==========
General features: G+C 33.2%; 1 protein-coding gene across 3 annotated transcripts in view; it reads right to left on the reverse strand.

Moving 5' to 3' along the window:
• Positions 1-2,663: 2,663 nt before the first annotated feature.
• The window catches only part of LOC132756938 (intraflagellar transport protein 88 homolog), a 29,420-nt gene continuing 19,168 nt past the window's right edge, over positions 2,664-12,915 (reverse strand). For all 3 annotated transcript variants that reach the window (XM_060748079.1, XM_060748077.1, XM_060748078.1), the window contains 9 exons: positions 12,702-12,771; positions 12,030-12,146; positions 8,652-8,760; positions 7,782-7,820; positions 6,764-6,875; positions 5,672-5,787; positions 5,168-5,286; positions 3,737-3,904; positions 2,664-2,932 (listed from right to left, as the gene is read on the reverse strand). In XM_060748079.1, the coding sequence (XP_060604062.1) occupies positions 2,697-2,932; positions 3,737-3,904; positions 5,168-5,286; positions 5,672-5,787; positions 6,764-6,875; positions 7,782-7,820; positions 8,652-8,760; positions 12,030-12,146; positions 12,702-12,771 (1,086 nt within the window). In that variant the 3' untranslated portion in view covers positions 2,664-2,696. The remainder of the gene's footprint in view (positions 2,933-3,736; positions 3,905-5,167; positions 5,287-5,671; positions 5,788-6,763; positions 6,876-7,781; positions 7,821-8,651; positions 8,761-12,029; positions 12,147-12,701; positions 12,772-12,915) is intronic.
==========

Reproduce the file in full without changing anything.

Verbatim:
General features: G+C 33.2%; 1 protein-coding gene across 3 annotated transcripts in view; it reads right to left on the reverse strand.

Moving 5' to 3' along the window:
• Positions 1-2,663: 2,663 nt before the first annotated feature.
• The window catches only part of LOC132756938 (intraflagellar transport protein 88 homolog), a 29,420-nt gene continuing 19,168 nt past the window's right edge, over positions 2,664-12,915 (reverse strand). For all 3 annotated transcript variants that reach the window (XM_060748079.1, XM_060748077.1, XM_060748078.1), the window contains 9 exons: positions 12,702-12,771; positions 12,030-12,146; positions 8,652-8,760; positions 7,782-7,820; positions 6,764-6,875; positions 5,672-5,787; positions 5,168-5,286; positions 3,737-3,904; positions 2,664-2,932 (listed from right to left, as the gene is read on the reverse strand). In XM_060748079.1, the coding sequence (XP_060604062.1) occupies positions 2,697-2,932; positions 3,737-3,904; positions 5,168-5,286; positions 5,672-5,787; positions 6,764-6,875; positions 7,782-7,820; positions 8,652-8,760; positions 12,030-12,146; positions 12,702-12,771 (1,086 nt within the window). In that variant the 3' untranslated portion in view covers positions 2,664-2,696. The remainder of the gene's footprint in view (positions 2,933-3,736; positions 3,905-5,167; positions 5,287-5,671; positions 5,788-6,763; positions 6,876-7,781; positions 7,821-8,651; positions 8,761-12,029; positions 12,147-12,701; positions 12,772-12,915) is intronic.